But, interestingly, when women who had done radio and TV were surveyed some of them gave the simple reason that they did not like the level of scrutiny. They felt that they were being judged about their physical appearance and what they said at a far more critical level than the men appearing beside them.
Where, in the past, they might not have known how the public viewed them, now they can find out instantly on Twitter how they are viewed. It's often not a pretty sight.
The absence of intelligent 'bolshie' women front-of-house in broadcasting might be attributed to what can be termed the 'talking dog' phenomenon. If you tell people your dog can talk they say, "How cute, what does it say?" Then you have them meet the dog, and he wants to talk about politics. Their reaction changes, "I preferred it when he was just a dog, this seems unnatural, who wants to listen to a dog's opinions anyway, what would a dog know about anything?"
The fewer women we have on TV or radio discussing current affairs the greater the belief that they shouldn't be there in the first place. When women are on panel discussions, they carry huge expectations with them, and will anxiously ask as they leave studio, "was that OK?" More than one male panellist, on the other hand, has bent my ear to tell me that I had too many people on the panel – in other words they didn't get enough air-time.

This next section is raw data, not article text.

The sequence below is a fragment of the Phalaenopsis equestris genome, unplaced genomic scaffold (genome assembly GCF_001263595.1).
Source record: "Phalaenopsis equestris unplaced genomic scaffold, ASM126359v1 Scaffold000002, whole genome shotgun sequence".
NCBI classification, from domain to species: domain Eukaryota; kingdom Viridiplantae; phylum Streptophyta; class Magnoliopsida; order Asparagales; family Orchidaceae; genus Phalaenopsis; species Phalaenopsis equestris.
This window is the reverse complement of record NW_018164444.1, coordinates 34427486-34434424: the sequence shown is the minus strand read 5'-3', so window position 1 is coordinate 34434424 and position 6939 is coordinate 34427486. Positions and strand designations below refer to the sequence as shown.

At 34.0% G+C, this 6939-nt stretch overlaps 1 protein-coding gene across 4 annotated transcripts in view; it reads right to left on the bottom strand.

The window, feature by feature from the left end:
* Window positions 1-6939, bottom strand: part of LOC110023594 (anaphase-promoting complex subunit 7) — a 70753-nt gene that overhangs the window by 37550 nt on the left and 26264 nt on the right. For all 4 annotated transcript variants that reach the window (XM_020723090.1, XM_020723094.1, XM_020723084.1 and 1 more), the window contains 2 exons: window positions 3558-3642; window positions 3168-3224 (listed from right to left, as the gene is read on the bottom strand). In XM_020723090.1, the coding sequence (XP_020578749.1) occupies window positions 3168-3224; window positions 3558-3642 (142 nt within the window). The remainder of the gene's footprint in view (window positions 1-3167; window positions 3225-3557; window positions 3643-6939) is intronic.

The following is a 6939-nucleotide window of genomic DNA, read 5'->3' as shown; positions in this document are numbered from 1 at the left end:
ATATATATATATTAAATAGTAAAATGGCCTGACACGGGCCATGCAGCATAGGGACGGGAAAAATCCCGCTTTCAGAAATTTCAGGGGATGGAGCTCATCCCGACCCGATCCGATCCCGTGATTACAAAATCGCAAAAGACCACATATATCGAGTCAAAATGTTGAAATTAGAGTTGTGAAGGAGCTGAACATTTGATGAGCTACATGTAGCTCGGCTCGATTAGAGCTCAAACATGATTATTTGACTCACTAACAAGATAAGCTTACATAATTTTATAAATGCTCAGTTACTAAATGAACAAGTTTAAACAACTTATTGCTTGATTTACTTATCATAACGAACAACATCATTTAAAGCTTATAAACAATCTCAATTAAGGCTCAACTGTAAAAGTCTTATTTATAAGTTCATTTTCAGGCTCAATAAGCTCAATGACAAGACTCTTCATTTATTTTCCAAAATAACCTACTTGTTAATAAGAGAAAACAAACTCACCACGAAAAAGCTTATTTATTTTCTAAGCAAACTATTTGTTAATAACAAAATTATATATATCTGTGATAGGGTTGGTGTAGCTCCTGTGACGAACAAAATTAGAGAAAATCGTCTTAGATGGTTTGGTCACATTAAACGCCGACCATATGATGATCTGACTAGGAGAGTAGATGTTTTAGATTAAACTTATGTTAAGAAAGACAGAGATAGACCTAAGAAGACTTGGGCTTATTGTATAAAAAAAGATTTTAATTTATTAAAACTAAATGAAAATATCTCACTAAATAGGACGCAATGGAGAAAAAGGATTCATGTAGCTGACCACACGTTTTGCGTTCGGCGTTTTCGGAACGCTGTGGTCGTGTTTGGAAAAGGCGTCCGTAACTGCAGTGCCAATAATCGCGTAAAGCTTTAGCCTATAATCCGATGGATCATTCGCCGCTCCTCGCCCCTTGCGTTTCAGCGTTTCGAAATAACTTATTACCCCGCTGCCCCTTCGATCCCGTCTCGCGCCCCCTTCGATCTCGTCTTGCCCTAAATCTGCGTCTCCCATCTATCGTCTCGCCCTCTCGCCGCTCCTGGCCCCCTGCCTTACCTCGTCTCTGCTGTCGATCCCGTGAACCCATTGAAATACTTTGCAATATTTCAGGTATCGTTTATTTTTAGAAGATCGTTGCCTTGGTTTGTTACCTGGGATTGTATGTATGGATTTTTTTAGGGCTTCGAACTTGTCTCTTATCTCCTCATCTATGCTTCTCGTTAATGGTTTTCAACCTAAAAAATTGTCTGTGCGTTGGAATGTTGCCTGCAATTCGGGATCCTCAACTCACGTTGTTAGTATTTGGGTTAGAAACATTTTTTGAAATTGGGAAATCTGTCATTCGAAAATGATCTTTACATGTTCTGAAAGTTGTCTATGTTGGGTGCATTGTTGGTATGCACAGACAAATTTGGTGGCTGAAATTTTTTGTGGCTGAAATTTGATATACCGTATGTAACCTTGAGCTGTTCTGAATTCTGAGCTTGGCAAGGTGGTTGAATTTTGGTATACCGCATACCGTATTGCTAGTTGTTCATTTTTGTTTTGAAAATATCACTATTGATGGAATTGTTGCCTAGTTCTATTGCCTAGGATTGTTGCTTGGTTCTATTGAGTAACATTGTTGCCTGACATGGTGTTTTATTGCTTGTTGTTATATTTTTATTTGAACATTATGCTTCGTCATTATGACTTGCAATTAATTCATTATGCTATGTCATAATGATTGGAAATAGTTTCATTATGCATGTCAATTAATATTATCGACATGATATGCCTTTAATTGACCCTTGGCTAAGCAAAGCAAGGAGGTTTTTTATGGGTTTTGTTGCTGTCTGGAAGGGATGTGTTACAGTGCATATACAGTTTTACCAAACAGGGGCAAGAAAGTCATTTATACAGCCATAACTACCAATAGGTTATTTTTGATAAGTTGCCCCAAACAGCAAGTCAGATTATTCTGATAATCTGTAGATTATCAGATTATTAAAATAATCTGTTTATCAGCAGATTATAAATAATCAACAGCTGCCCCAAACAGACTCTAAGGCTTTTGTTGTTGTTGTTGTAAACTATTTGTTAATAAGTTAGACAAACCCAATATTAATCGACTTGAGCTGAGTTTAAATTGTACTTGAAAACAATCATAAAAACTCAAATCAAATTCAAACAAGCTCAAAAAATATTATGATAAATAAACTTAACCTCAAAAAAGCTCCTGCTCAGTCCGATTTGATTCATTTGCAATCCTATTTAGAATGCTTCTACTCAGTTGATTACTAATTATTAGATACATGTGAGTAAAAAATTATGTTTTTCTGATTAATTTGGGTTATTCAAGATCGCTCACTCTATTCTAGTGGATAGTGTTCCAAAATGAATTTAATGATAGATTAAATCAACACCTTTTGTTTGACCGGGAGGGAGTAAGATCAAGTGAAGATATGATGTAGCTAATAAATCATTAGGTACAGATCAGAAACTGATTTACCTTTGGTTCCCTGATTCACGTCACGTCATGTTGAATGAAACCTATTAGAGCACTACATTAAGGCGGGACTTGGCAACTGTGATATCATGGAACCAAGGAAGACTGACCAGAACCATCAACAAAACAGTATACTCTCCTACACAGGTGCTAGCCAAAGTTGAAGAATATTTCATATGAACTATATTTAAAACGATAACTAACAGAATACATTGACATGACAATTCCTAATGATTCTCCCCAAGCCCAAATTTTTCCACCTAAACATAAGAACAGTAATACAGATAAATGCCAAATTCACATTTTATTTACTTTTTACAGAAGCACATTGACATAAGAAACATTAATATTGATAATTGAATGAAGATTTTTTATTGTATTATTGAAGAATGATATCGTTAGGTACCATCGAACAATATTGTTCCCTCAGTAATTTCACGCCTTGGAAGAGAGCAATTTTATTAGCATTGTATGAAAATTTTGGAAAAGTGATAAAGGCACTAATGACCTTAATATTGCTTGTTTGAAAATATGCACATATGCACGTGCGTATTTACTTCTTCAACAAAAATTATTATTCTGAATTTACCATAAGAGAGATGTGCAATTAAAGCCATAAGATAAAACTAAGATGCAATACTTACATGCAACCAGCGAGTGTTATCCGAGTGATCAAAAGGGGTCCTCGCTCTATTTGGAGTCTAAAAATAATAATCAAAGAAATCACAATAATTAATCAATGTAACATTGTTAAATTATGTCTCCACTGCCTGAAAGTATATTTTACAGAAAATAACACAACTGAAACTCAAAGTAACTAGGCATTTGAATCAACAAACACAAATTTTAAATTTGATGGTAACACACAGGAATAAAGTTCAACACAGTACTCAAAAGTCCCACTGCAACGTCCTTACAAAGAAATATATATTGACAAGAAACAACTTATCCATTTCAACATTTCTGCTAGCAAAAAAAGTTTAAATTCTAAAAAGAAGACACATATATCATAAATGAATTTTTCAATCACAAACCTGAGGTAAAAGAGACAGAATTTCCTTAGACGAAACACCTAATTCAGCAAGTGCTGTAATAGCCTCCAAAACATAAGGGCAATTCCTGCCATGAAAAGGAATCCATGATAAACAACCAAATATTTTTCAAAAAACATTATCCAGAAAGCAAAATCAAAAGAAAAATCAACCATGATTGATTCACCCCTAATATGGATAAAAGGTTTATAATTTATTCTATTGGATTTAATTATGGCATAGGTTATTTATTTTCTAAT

Show me a female current affairs presenter and I will show you a swot. They don't just read the briefs they are given, they will cram up on background information, and feel they almost need to have a degree in the subject area before they go on air. Women who want to stay at the top believe that they have to be on top of their game all the time and in every situation.
One female current affairs presenter once described to me her daily routine before a programme. It was, she said flatly, like doing the Leaving Cert every day, five days a week. Their deep-seated fear is the "she doesn't know what she's talking about" comment, so if anything women over-prepare.
Contrast that with a different wannabe, a young male presenter I once worked with who had absolutely no interest in reading the day's newspapers. "Just tell me what's in them," he would blithely say minutes to airtime as I worked up a sweat.
My then editor was sanguine. "You can make him read the papers," he advised me, "but you can't make him want to read the papers." Needless to say, the said ingenue soon decided that presenting current affairs was not his forte. He went on to have a great career elsewhere, though.
A young woman in a similar bind would never have offered herself for a show which she was not suitable for in the first place. But then she might never have gotten on air either. Here's a little secret: men don't know it all. They're just better at making what they do know seem terribly important. Similarly they inhabit the social media space as to the manor born.